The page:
February 12, 2019
A GPS in a new era of giving navigates the experience
It’s an exciting time to be working in philanthropy — unless you are afraid of change. Change is everywhere. There are shifts in who gives, where they give, how they give, why they give and what they expect when they give. With more choices of where to give, the philanthropic landscape is fragmented and yet quite concentrated in terms of the number of organizations donors choose to support.
Today’s philanthropic landscape seems to be a jumble of contradictions. How do organizational leaders find their way and where does it get started?
Not surprisingly, it all starts with a map – a map of the donor journey. First, here’s a quick snapshot of some current trends.
Proliferation and concentration. The competition for the hearts, minds and wallets of donors is as intense as ever. The nonprofit sector is splintering, with more than 1.2 million charitable organizations in the United States covering myriad causes.
And yet, when donors were asked which charity they would support if they could give to just one, 54 percent of respondents selected the same 20 organizations, according to “The Donor Mindset Study VIII” from Grey Matter Research.
In this competitive, fragmented and top-heavy environment, many of today’s nonprofits leaders find themselves paddling faster just to stay still. There is a better way and it starts with a focus on the donor.
Being Donor Centric. There was a time when it was sufficient to be fiercely committed to a cause, work relentlessly in service of that cause and make the case that your organization’s work was an endeavor worth supporting. This “put your head down and plow ahead” approach is no longer enough. Even the most compelling cause needs to up its game to compete in the current crowded landscape.
The best place to start is to ask a simple question: “Are we organization-centric or donor-centric?” Some of the most important answers will be found if you dive into your organization’s Voice, Donor Paradigm, Communication Strategy and Engagement Strategy.
Voice. Your organization needs to speak in the language with which donors can readily grasp and identify, not in a language limited to just what you want them to hear. Using simple, non-jargon, straight-to-the-point language that leads with the impact a donor can make will allow your organization and your donor to make a connection.
A simple way to check your collective voice is to review your organization’s written communication and determine if you’re using “we” copy or “you” copy. Words that focus primarily on the organization (“what we do, our goals”) are less effective at pulling the donor into your mission than copy that addresses the donor’s point of view. The word “you” is still one of the most powerful and effective words in communications and marketing.
Simply count the number of times the word “you” appears in a given communication. If it’s less than a handful, work to increase the frequency dramatically. You’ll see an evolution into a more donor- centric message — why your work and mission matters to them.
Donor Paradigm. Do you think of your donors as merely donors? View them as investors in what you do. This simple but profound shift will inform your organization’s communication, strategy and interaction with donors large and small. It will help reinforce to every member of the team the need to connect donors with the impact of your work at every opportunity, resulting in a greater cumulative effect.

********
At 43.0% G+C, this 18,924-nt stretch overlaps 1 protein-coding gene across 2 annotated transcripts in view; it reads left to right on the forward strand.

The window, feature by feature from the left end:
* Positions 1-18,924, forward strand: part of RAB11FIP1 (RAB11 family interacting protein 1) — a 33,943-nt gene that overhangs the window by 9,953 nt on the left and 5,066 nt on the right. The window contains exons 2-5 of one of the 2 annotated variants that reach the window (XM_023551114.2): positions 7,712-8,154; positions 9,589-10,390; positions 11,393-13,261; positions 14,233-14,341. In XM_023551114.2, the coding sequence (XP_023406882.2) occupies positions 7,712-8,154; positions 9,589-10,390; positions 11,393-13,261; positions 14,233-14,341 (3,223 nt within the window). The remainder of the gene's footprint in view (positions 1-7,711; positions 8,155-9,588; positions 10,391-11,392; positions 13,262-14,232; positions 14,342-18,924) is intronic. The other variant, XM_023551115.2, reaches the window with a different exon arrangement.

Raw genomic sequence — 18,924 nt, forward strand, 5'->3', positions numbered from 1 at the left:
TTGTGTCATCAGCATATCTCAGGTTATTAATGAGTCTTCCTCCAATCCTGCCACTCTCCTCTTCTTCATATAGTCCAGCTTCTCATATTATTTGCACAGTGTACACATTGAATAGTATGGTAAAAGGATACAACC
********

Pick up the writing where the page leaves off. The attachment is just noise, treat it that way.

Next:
Communication Strategy. What is the overriding theme of your messaging? Organizational messages have historically confined communication almost exclusively to the nonprofit’s own side of the equation — what the staff does, organizational focus, etc. Instead, donor- centric communication conveys to donors the impact of their support. This includes customizing communication to your donor’s interests, an infinitely more effective approach.
Engagement Strategy. Donor acquisition is an appropriate priority for nonprofits.
Unfortunately, this acquisition mindset can lead to missed opportunities. Specifically, a new donor entering the system is often presumed to be “converted” to the mission of your organization.
Instead of assuming the new donor is on board, nonprofit managers should see this as the very beginning of a relationship opportunity, a relationship that must be nurtured carefully and continuously over time. The arrival of a new donor should not be seen as the end of the acquisition process. This seemingly subtle change can lead to a dramatic difference in strategy and success.
The “Why” Behind the Donor Journey. Migrating to a donor-centric approach might not seem like a radical departure from traditional past practice. But its power is found not in the individual strategies and tactics but in the cumulative effect.
It’s all about creating an experience. With a donor-centric approach, it is far more likely that your organization will create a cohesive approach to outreach and all donor engagement. This helps ensure that all donors, no matter when or how often they engage, understand what the organization is doing and see themselves in it.
Your organization is known to its audience for what you want to be known for, in the right way, every time. The goal is to bring your donors and all stakeholders along on a shared journey. With a holistic, donor-centric approach to that journey, you will see deeper, more resilient engagement.